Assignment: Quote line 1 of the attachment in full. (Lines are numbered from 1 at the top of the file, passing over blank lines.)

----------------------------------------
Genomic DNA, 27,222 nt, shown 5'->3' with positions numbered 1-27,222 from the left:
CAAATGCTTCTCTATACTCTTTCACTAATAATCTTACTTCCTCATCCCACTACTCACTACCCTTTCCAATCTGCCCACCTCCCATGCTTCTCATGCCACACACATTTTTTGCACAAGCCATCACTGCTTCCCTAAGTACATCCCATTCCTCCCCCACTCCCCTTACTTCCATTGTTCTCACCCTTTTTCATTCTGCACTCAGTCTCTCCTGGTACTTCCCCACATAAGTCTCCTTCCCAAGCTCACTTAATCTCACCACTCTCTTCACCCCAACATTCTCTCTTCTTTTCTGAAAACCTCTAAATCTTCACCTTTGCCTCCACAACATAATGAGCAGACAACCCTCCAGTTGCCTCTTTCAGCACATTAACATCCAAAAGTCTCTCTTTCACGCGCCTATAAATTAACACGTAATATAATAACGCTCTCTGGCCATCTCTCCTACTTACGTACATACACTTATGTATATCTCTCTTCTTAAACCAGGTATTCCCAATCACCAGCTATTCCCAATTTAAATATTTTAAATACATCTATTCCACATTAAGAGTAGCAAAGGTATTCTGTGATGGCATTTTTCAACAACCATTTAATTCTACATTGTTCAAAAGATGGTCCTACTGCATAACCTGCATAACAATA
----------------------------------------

Genomic DNA, 27,222 nt, shown 5'->3' with positions numbered 1-27,222 from the left: